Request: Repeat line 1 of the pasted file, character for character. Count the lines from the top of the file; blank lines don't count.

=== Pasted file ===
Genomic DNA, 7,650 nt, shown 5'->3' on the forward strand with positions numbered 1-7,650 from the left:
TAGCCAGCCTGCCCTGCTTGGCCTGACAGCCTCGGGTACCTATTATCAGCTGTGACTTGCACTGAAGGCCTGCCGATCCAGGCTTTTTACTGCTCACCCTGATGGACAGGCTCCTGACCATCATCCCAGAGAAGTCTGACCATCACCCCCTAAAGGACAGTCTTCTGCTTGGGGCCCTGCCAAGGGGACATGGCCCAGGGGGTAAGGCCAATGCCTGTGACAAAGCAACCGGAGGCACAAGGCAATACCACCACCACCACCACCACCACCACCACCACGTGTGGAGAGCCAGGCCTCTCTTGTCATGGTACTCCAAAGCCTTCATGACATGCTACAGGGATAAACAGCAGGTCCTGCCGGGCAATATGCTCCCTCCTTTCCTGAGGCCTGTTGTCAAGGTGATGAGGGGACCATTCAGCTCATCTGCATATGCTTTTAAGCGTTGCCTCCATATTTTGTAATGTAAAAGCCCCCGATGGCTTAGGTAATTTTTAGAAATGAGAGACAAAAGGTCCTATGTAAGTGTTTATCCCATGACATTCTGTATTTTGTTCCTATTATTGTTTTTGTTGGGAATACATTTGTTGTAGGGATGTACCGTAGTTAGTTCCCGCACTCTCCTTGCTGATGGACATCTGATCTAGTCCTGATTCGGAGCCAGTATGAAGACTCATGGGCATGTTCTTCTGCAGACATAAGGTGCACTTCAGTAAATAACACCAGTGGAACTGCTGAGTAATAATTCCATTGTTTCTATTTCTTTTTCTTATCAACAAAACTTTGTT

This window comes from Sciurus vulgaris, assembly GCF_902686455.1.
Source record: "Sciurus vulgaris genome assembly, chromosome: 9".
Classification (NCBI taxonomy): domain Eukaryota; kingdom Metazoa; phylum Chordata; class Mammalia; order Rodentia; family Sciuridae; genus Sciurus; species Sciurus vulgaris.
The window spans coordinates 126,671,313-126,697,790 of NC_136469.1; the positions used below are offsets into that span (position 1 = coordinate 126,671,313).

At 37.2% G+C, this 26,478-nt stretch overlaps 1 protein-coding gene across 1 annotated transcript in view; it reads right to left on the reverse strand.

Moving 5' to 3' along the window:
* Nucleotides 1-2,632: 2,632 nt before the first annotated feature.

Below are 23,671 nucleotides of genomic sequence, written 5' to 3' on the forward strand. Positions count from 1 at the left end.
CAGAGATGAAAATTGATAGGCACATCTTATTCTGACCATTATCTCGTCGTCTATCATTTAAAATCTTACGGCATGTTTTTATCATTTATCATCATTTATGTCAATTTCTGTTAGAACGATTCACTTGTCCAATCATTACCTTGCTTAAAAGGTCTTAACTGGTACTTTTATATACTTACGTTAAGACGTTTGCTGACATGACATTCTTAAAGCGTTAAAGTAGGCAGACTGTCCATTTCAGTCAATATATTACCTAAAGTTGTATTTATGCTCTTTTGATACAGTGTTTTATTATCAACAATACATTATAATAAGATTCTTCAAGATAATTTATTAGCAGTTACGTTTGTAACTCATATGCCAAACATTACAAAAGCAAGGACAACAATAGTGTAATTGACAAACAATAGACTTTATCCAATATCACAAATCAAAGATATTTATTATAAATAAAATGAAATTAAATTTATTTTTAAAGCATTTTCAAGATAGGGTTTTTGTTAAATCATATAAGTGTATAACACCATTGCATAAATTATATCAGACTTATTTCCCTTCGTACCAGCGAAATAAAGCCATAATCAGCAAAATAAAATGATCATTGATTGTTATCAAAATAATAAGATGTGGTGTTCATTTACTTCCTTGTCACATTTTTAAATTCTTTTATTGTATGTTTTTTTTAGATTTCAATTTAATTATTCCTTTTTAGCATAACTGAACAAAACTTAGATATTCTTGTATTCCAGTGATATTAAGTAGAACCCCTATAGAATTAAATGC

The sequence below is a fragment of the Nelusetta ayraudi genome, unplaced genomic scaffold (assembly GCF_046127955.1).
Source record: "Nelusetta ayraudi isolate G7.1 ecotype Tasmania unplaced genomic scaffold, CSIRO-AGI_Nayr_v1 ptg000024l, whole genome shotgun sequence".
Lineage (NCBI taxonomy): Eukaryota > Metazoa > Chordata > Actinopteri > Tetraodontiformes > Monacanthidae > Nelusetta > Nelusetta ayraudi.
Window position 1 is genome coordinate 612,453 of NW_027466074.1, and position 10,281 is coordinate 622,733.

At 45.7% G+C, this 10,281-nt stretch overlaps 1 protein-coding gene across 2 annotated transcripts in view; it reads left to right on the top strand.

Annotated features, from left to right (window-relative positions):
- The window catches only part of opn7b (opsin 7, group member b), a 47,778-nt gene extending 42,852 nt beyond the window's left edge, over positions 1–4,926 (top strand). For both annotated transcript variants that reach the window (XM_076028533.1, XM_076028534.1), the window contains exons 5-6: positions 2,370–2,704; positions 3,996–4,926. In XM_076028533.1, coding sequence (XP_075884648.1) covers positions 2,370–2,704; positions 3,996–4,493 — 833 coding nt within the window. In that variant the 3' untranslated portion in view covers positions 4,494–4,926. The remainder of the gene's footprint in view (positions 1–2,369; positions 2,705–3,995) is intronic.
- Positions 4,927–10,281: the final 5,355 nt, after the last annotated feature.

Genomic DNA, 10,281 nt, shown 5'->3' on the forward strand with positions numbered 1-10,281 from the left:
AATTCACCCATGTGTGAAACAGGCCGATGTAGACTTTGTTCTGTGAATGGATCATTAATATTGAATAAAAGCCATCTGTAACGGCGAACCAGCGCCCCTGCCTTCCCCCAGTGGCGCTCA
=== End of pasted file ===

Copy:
Genomic DNA, 7,650 nt, shown 5'->3' on the forward strand with positions numbered 1-7,650 from the left: